Posts Tagged ‘fluid drive’

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Fluid Drive Upgrades

April 25, 2017

TRI has new tilt pad bearing designs for upgrades to the Size 270 Dual Circuit Fluid Drive. These bearings replace fixed bore pressure dam bearings and are essential for vibration control under high torque conditions.

The image below replace the bearing and the bearing housing on the output-outboard end of the fluid drive. It’s a 6 pad bearing with 2 thermocouples in the bottom pad and vibrations probes at 45° off of the vertical center-line.

Size270DCFD-OPOB-640x640

The image below in the inboard bearing housing. This housing holds the pads for both the input-inboard bearing and the output-inboard bearing.

Size270DCFD-IB-640x640

 

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Geared Fluid Drives

December 15, 2016

Fluid drive applications that require an output speed that is faster than the input speed can utilize a gear set as a speed increaser.  Theoretically, a gear box can increase the speed  either before or after the fluid drive. However, it is usually better to increase the speed before the fluid drive because the size of the fluid drive parts are dependent on rotational speed at the hydraulic coupling: The faster the impeller, the smaller the parts.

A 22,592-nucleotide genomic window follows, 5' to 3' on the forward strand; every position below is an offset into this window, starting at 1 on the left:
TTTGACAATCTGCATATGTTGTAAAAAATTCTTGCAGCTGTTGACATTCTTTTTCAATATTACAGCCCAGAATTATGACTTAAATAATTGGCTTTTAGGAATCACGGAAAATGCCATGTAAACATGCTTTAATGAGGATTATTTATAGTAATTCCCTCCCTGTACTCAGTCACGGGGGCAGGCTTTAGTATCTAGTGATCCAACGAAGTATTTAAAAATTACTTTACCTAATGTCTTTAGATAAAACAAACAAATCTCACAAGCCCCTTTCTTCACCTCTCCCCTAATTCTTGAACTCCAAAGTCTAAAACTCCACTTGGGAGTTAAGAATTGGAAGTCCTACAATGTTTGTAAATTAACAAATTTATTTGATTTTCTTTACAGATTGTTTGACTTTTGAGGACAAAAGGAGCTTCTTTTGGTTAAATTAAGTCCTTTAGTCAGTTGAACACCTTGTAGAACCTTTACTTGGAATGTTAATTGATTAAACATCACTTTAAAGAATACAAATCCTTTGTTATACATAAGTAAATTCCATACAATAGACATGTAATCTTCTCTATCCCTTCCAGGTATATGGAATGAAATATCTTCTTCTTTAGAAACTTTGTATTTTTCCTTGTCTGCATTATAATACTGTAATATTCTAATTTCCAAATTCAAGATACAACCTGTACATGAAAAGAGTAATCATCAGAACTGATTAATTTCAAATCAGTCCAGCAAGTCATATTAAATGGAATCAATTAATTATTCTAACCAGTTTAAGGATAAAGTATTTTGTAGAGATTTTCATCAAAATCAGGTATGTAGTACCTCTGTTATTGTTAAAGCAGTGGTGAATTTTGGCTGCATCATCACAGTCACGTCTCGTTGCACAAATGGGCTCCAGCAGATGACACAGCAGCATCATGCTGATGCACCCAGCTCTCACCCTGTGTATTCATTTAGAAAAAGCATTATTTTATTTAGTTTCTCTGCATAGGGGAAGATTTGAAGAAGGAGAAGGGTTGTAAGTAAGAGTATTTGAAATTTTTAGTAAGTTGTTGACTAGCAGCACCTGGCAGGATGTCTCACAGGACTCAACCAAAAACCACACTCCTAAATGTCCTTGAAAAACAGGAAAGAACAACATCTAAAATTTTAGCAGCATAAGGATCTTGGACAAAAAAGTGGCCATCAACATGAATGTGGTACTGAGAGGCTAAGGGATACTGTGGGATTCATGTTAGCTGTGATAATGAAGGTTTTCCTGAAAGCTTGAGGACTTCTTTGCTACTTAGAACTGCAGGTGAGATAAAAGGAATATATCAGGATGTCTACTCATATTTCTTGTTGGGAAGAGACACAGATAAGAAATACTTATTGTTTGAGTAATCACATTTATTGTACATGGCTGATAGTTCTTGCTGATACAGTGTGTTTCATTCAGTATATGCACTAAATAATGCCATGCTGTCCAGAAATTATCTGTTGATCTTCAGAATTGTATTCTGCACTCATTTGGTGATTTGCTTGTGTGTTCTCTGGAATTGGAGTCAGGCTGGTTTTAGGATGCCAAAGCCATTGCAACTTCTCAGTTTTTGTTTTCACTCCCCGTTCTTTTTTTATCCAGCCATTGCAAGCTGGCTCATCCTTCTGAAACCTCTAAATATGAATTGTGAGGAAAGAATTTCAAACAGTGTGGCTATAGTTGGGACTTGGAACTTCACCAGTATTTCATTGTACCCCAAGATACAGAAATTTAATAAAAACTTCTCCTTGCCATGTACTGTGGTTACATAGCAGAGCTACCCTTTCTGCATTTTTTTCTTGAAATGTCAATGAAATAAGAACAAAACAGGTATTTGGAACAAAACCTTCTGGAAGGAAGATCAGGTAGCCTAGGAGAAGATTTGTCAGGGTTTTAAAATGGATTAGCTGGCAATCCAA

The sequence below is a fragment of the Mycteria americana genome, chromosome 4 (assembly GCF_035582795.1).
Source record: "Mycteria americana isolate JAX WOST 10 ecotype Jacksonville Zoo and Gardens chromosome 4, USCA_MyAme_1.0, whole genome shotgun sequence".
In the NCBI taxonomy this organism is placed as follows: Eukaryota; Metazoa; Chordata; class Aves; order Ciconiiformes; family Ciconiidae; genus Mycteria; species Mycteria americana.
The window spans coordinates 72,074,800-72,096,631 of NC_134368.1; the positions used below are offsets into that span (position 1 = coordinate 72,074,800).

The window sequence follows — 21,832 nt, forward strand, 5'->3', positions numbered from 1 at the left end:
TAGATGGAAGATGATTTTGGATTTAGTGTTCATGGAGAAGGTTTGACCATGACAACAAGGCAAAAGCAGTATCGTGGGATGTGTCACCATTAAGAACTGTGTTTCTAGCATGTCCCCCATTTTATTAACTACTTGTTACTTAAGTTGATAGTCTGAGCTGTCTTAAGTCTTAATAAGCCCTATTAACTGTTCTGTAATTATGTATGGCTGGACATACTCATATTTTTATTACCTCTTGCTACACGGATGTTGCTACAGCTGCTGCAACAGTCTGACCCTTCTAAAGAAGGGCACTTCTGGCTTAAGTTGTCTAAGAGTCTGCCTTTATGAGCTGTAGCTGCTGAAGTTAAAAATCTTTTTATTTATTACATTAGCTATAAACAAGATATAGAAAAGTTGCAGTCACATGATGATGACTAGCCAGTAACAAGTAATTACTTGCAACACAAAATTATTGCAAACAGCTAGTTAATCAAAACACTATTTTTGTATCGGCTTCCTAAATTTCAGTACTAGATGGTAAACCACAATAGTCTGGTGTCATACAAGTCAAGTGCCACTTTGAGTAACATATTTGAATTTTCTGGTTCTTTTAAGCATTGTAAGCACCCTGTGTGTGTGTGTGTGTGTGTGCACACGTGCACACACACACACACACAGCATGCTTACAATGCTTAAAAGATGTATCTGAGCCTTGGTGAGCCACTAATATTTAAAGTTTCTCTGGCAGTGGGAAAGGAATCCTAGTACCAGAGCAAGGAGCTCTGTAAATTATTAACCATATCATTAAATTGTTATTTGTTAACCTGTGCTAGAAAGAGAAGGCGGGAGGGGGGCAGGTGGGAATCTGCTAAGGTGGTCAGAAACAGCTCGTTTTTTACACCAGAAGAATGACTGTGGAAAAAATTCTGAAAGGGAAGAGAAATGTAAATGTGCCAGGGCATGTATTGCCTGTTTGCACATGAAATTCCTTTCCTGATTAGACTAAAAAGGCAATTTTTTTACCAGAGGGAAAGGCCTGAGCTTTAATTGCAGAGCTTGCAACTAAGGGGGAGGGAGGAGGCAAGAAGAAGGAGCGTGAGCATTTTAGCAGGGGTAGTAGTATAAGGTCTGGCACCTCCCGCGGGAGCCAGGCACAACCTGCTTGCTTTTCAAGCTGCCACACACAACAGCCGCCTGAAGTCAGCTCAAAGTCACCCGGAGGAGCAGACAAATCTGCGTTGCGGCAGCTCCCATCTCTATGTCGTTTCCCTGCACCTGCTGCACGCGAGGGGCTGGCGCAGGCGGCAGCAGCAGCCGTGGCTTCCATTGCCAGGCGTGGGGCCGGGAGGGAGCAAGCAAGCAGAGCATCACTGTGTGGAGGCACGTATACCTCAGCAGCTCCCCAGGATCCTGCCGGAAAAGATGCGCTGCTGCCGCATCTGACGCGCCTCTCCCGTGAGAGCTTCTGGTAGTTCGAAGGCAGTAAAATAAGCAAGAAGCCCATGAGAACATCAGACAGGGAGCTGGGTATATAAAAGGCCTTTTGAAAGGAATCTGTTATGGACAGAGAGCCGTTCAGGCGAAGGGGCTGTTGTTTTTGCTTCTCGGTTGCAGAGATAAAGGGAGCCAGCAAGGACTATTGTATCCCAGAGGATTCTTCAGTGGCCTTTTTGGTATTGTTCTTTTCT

TRI can make fluid drives with internal gears. A fluid drive with internal gears has two main advantages over a gear box external to the fluid drive. Machine trains that use fluid drives with internal gears have a smaller overall footprint then placing a gear box between the driver and the fluid drive, and fluid drives with internal gears eliminates the coupling between the drive and the fluid drive.

Call TRI for more information about fluid drives: (800) 363-8571

geared-fluid-drive

SIZE 195 Geared Fluid Drive
Input Speed = 1780, Output Speed = 5780

 

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Fluid Drive Over Heating and Vibration Issues

October 12, 2010

Two common problems found in existing fluid drives (by other manufacturers of course) are over heating and vibration damage. TRI has a Tech Note that explains the history of fluid drives, the historic application for them in the US power industry and the problems that arose after power plants went moved away from providing base load power. Read more…